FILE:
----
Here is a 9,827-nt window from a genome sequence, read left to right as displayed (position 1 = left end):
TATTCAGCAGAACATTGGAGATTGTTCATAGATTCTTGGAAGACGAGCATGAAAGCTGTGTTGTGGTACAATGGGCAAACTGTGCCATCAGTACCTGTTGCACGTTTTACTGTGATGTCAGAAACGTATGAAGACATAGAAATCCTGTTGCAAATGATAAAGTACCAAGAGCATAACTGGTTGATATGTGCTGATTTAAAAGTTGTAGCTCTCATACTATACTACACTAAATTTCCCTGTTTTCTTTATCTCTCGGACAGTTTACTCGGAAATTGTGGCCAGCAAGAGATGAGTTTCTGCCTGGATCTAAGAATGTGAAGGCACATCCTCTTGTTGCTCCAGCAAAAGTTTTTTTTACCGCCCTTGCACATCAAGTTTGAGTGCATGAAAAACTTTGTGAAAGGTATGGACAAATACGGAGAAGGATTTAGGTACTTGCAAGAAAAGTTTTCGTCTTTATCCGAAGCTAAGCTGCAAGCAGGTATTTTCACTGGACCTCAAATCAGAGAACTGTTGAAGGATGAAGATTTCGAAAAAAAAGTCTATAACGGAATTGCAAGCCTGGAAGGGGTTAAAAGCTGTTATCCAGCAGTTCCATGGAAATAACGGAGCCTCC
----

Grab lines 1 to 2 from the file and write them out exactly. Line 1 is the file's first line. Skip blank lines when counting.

Here is a 9,827-nt window from a genome sequence, read left to right as displayed (position 1 = left end):
TATTCAGCAGAACATTGGAGATTGTTCATAGATTCTTGGAAGACGAGCATGAAAGCTGTGTTGTGGTACAATGGGCAAACTGTGCCATCAGTACCTGTTGCACGTTTTACTGTGATGTCAGAAACGTATGAAGACATAGAAATCCTGTTGCAAATGATAAAGTACCAAGAGCATAACTGGTTGATATGTGCTGATTTAAAAGTTGTAGCTCTCATACTATACTACACTAAATTTCCCTGTTTTCTTTATCTCTCGGACAGTTTACTCGGAAATTGTGGCCAGCAAGAGATGAGTTTCTGCCTGGATCTAAGAATGTGAAGGCACATCCTCTTGTTGCTCCAGCAAAAGTTTTTTTTACCGCCCTTGCACATCAAGTTTGAGTGCATGAAAAACTTTGTGAAAGGTATGGACAAATACGGAGAAGGATTTAGGTACTTGCAAGAAAAGTTTTCGTCTTTATCCGAAGCTAAGCTGCAAGCAGGTATTTTCACTGGACCTCAAATCAGAGAACTGTTGAAGGATGAAGATTTCGAAAAAAAAGTCTATAACGGAATTGCAAGCCTGGAAGGGGTTAAAAGCTGTTATCCAGCAGTTCCATGGAAATAACGGAGCCTCC